Symphony No. 2: “The Earth’s Song”

The music of a symphony is not for all ears. It depends a little bit on the composer. Beethoven’s symphonies are much more easy listening than Mahler’s symphonies. Symphonies are comparable with books, with more or less heavy literature. This Second Symphony is not the easiest one, and therefore not so popular. Hardly any recording can be found on YouTube, and that becomes understandable when listening. The Symphony No. 2 starts with very disharmonic sounds, like screams, and it needs the really classical music enthusiast, maybe the Strawinsky fan, to continue listening. Those who continue listening, will be surprised on many many moments however, in a very nice way. The piano contributes to that very much. It represents in a way your voice, in a dialogue with all other instruments, even with the dark moods in it. It is a “book” with four chapters, duration in total about an hour, a modern play, a running away, provoking, hiding, seeking and being found. Passion and Peace. Vulcanos and Little Streams. Soundscapes. Very interesting!

The video added here is the only version I could find on YouTube. The “views” number is not that high. Not, compared with a much more popular one, that can reach tens of thousands, even in a year.

Mikis Theodorakis about Symphonies

“The symphony are very, very difficult things.  I start to write symphonies when I discovered European music as I was a student in Athens and in Conservatoire de Paris with Messiaen.  The symphony for me is the last great art after the tragedy, after the poetry.  The symphony comes in the eighteenth century, so it is very modern.  For me, it is the fruit of the German realism.  They do architecture with sounds only.  They construct bridges, big bridges.  They form fugue, they form sonata, they form symphony, they form quartet.  But this is very big, only with sound, and is very difficult, I think, for the common people to take — to see the fantasy vision of the Ninth Symphony of Beethoven or the Fifth Symphony of Mahler.  It is very difficult, very difficult.  This is the fruit of the time where there was the big separation between classes, who at this moment had much free time… you know, the princes.  They had all the time hear music; they speak with Beethoven, with Mozart.  Frederick the Great played music with C.P.E. Bach.  This is aristocracy, the aristocracy of music.” (from: Bruce Duffie‘s interview with Mikis Theodorakis)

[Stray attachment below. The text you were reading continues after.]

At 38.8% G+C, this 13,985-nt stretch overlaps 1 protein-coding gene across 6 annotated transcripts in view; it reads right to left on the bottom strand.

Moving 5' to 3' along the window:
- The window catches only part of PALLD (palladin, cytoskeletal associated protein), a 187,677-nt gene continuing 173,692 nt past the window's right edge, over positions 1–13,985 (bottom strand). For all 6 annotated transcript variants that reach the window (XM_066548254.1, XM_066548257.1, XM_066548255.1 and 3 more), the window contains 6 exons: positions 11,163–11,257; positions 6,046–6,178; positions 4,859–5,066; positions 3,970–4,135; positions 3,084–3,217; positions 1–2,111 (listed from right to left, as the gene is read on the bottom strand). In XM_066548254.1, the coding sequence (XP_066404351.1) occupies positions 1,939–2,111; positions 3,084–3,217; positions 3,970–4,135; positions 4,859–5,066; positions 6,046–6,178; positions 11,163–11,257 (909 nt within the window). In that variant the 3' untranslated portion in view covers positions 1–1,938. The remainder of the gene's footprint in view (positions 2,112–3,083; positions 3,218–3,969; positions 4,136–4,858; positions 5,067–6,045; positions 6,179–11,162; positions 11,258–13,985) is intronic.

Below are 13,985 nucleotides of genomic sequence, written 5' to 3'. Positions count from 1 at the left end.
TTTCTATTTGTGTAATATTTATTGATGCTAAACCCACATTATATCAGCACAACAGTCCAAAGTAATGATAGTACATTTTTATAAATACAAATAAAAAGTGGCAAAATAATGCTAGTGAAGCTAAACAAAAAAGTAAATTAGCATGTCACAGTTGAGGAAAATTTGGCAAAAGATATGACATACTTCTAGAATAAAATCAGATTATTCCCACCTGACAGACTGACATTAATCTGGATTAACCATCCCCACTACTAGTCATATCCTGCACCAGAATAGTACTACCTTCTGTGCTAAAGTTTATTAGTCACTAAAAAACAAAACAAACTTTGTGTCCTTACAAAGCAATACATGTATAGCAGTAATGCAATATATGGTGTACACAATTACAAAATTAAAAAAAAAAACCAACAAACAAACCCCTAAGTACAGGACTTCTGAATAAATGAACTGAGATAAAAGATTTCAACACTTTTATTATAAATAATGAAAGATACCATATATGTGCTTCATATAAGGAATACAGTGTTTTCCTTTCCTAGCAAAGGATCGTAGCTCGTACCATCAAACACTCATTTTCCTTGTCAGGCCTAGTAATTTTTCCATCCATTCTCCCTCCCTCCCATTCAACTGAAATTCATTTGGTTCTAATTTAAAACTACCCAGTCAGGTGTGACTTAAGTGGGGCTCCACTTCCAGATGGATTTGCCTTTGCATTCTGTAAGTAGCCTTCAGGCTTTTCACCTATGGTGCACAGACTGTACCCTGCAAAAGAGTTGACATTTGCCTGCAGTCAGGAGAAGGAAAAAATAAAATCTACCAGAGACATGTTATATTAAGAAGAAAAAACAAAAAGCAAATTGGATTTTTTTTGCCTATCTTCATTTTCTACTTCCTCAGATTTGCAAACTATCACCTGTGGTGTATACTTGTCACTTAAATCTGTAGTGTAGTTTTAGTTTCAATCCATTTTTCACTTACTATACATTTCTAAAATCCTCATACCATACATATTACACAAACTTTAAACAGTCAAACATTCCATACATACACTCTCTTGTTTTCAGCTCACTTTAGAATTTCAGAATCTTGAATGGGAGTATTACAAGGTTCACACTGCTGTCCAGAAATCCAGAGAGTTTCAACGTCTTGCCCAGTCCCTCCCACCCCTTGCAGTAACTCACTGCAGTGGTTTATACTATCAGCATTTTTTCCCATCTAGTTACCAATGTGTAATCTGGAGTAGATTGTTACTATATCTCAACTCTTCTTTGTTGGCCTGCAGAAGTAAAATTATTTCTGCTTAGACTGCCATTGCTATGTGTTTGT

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Performers of  Symphony No. 2 (a recording from 2007)

Piano: Cyprien Katsaris
Choir: Chorale Enfantine “Princesse Marie-Astrid”, Mondercange (Luxembourg)
Orchestra: Orchestre Symphonique de RTL
Conductor: Mikis Theodorakis

Also available on Spotify

Katsaris and Theodorakis

Parts

I. Andante – Andante moderato – Andante cantabile -Allegro marcato – Andante
II. Presto – Adagio – Vicace – Adagio – Andante sostenuto
III. Andante – Andante cantabile – Lento
IV. Finale (Presto – Adagio – Dolce)

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Sources and additional information

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About "The Music of Mikis Theodorakis"

The blog "The Music of Mikis Theodorakis" started in 2010. The not-for-profit activities of the initiator were and are to collect, create and publish information about the MUSIC of the Greek composer Mikis Theodorakis via YouTube, Google+, Twitter, and this blog. Sources for this information are utterly strictly related with Mikis Theodorakis' Music only. The icon is a bouzouki. It is Greece's national symbol for freedom. During the Regime of the Colonels (Military Junta, 1967-1974) the bouzouki was forbidden. Mikis Theodorakis used this authentic Greek instrument in almost all his compositions, and Greeks were listening to Theodorakis's music in the underground scene, during the Military Junta time.
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